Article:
As editor-in-chief of a regional magazine-Southern Breeze-I get a lot of other regionals across my desk that I never knew existed. And while all magazines everywhere-with the exception of InStyle and most of the other ladies books-are fighting for ad dollars, our challenge seems wholly unique, even in the regional realm.
Southern Breeze delivers "the good life on the Gulf Coast" so we cover the tropical South along the Gulf of Mexico from Lake Charles, Louisiana to Apalachicola, Florida. Editorially, this is great because we have a large swath of the Southeast to feature in every issue. From an advertising standpoint there are significant challenges. What is a benefit for the writers-an entire region to cover-is a detriment for the ad salespeople. Why would a restaurant in Baton Rouge buy a full page ad when the magazine only covers a portion of its audience?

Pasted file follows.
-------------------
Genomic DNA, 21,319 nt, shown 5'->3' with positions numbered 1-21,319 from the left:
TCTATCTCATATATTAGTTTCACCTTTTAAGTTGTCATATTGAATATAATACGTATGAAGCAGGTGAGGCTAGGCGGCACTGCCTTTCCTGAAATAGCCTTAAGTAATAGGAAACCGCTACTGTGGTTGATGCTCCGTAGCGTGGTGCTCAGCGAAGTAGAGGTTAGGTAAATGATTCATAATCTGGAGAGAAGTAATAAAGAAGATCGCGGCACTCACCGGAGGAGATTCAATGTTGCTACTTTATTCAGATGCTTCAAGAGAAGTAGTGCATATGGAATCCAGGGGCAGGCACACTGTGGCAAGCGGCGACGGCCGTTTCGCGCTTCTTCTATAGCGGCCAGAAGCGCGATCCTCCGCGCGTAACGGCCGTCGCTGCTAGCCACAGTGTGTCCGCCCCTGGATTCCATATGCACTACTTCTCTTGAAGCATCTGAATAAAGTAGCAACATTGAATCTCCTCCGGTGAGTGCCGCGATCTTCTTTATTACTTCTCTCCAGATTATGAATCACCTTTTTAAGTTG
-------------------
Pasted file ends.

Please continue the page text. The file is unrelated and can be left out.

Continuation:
We also can't do a lot of the types of stories that city magazines do each year like the "Top 10 Doctors," "Top 10 Lawyers" et al because we're not exclusive to any one city. What is a boon to most city magazines would be ill-advised for us. Add to this conundrum the fact that we compete with other city publications and you'll find the print advertising dollar stretched very thin. There are only a few regional mags that have pulled this off successfully that I can think of, most notably Southern Living (duh), Midwest Living and Sunset.